If you’ve been wondering whatever became of those pencil studies of citrus fruit, here’s a peek at the final result. This old-fashioned fruit crate label was commissioned by Mobile Botanical Gardens to promote a slate of upcoming events celebrating citrus. Like the labels of old, the image measures 10×11 inches. It’s all in colored pencil, using a “speed pencil” technique that I love — all the shading is done in an “underpainting” layer using just Dark Umber pencil, then the color is added at the last in a single layer. The wonderful shadows and highlights are simply the result of the umber drawing showing through the color. Below, the peeled orange is still in the umber stage but the shiny satsuma orange next to it has already received a layer of color… just a single layer of orange pencil! Thanks to the textures and shadows already shaded beneath, you get a lush and complex result. It’s a great alternative to the traditional slow layering of different colors to build depth.
I love drawing the texture of an orange peel. It requires a very light touch and some time spent looking deeply at surface light and shadow. These studies in pencil are a preliminary to a color illustration that will combine all four. Can you name them all? (The answers are at the end of this post.)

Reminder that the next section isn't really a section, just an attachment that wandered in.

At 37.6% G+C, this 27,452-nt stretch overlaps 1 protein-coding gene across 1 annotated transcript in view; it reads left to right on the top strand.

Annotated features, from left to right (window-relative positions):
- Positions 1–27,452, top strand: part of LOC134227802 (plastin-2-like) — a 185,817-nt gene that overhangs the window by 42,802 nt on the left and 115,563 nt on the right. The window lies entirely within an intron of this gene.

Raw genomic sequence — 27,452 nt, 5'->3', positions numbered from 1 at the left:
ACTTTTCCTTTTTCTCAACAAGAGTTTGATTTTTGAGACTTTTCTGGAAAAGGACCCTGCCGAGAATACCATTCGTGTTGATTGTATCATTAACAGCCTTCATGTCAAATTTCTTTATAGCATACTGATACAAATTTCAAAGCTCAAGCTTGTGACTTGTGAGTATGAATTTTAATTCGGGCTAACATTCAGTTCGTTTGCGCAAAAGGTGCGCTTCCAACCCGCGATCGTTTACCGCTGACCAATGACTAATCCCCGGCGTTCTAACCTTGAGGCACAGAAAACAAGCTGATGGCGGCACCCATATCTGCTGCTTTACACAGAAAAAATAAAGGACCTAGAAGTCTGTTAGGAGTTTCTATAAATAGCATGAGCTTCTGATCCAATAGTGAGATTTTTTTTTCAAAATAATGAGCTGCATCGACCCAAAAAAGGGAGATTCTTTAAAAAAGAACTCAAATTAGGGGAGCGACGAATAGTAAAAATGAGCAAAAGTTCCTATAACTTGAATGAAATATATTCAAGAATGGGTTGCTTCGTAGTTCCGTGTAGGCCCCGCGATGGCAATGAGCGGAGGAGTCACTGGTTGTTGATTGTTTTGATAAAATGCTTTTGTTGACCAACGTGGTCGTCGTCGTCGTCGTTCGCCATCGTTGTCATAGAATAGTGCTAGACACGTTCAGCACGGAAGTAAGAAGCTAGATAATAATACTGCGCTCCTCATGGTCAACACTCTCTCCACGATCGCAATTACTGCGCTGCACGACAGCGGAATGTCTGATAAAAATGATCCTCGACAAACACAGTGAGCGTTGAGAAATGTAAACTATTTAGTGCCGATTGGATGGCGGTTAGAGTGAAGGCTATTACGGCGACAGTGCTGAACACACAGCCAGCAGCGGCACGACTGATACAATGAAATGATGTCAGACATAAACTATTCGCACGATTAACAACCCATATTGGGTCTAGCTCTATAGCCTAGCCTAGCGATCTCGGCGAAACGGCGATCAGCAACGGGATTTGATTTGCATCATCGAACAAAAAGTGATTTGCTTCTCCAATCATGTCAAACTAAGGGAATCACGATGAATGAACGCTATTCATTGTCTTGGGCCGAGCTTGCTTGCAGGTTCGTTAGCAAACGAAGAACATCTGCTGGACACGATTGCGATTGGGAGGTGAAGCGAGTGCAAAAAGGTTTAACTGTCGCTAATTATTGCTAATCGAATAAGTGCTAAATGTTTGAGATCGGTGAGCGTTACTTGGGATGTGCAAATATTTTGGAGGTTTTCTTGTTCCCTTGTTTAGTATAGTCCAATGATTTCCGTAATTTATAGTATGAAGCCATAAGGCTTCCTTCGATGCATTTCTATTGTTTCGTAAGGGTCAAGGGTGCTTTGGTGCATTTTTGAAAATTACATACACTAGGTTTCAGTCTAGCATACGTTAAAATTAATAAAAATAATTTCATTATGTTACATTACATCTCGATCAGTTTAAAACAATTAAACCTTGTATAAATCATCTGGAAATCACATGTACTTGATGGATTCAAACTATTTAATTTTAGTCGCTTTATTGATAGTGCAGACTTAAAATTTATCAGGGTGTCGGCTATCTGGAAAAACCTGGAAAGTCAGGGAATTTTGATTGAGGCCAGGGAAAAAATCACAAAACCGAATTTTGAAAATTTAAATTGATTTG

The first sketch is a satsuma. The second is a satsuma, partially peeled. The third is a Meyer lemon. The fourth is a pair of kumquats. Now I’m hungry.
My online class in Watercolor Lettering has kept me very busy for the past several weeks, but on Saturday I had the pleasure of teaching a small workshop in a beautiful riverfront hideaway near Moss Point, Mississippi. The trees overhanging the water were full of trumpet vine, and we put them to use as the subject of gouache resist paintings. I love gouache resist, which is the art equivalent of opening a mysterious present on Christmas morning. You don’t know what you have until the wrappings are torn away to reveal the surprise beneath. In my method, I begin with a quick pencil sketch on heavy watercolor paper. Next I create the painting with a very thick (we’re talking peanut-butter-thick here) layer of gouache. After allowing it the dry completely, the painting is covered in a layer of waterproof India ink — I use a two-inch housepainting brush for this step. That has to dry, as well, before the fun begins: I take the piece outside and put it under a stream of water from the garden hose, scrubbing the ink away with the aforementioned house painting brush. Under that layer of inky blackness is a jewel-toned image, and everywhere the paper remained blank are lines of India ink. Old clothes are highly recommended for this adventure!